This selection of thoughts on religion, ethics, politics, women, suicide, books and many other themes is taken from Schopenhaur's last work, Parerga and Paralipomena, which he published in 1851. No German philosopher had written so well or so readably before him, and none had propounded the athiestic view that everything may not be all for the best. This articulate if despairing vision contributed to Schopenhaur's enormous popularity. In his introduction R.J. Hollingdale explains the metaphysical background to Schopenhauer's ideas and the psychological setting for the theory of the "will", which anticipated Freud's notion of the unconcscious.
This selection of thoughts on religion, ethics, politics, women, suicide, books, and much more is taken from Schopenhauer's last work, Parerga and Paralipo-mena, published in 1851.
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Arthur Schopenauer was born in Danzig in 1788, where his family, of Dutch origin, owned one of the most respected trading houses. In 1793 the business moved to Hamburg, and in 1805 Arthur, who was expected to inherit it, was apprenticed as a clerk to another Hamburg house. He hated the work, so in 1807, two years after his fathers suicide and the sale of the business, he enrolled at the grammar school at Gotha. In 1809 he entered Göttingen University to study medicine and science; the following year he took up philosophy. In 1811 he transferred to Berlin to write his doctoral thesis (1813). During the next four years he lived in Dresden and wrote The World as Will and Idea (1818), a complete exposition of his philosophy. Although the book failed to sell, Schopenhauers belief in his own philosophy sustained him through twenty-five years of frustrated desire for fame. During his middle life, he traveled widely in Europe. In 1844 he brought out a greatly expanded edition of his book, which after his death became one of the most widely read of all philosophical works. His fame was established in 1851 with the publication of Parerga and Paralipomena, a large collection of essays, dialogues and aphorisms. From 1833 until his death from a heart attack in 1860 he lived in Frankfurt-am-Main.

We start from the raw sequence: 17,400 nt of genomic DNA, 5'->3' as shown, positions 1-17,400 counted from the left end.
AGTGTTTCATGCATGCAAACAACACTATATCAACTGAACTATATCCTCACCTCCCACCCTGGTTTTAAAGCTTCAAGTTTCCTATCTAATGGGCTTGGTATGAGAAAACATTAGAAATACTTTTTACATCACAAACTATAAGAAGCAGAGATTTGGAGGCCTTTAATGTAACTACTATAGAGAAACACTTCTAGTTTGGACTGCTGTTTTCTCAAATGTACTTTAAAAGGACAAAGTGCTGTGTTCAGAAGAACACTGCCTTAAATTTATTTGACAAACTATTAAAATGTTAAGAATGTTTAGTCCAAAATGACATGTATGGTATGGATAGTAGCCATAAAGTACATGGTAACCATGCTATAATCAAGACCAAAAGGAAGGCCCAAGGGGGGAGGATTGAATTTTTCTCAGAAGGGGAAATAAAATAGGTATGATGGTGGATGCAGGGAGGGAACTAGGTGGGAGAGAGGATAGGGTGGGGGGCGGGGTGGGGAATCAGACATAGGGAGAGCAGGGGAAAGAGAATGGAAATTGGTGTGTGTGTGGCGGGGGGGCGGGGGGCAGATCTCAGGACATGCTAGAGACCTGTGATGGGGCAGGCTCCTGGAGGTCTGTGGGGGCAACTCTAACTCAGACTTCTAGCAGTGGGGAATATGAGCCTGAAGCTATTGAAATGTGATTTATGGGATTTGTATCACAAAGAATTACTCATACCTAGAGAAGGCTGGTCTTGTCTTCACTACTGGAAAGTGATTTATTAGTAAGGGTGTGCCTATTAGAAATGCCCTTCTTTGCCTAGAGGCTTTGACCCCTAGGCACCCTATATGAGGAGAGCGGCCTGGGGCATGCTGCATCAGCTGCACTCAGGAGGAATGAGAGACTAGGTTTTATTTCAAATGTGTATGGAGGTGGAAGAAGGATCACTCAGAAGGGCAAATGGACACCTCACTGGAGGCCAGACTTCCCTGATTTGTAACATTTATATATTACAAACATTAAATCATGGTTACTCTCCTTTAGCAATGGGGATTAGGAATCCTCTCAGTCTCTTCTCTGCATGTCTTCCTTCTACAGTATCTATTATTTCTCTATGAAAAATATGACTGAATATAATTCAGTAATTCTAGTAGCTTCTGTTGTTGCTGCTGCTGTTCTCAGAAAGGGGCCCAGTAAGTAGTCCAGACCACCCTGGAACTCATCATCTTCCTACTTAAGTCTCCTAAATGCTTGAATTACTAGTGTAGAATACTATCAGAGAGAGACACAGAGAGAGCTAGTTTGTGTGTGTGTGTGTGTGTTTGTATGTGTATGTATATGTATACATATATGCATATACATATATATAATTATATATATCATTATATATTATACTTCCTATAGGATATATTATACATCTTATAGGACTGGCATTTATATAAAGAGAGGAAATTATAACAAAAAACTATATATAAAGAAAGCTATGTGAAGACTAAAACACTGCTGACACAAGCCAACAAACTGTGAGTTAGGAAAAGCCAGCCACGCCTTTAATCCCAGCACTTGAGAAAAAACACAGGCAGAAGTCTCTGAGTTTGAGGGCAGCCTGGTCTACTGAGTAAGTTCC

R. J. Hollingdale has translated eleven of Nietzsches books and published two books about him. He has also translated works by, among others, Schopenhauer, Goethe, E. T. A. Hoffmann, Lichtenberg and Theodor Fontane, many of these for the Penguin Classics. He is Honorary President of the British Nietzsche Society, and was for the Australian academic year 1991 Visiting Fellow at Trinity College, Melbourne.
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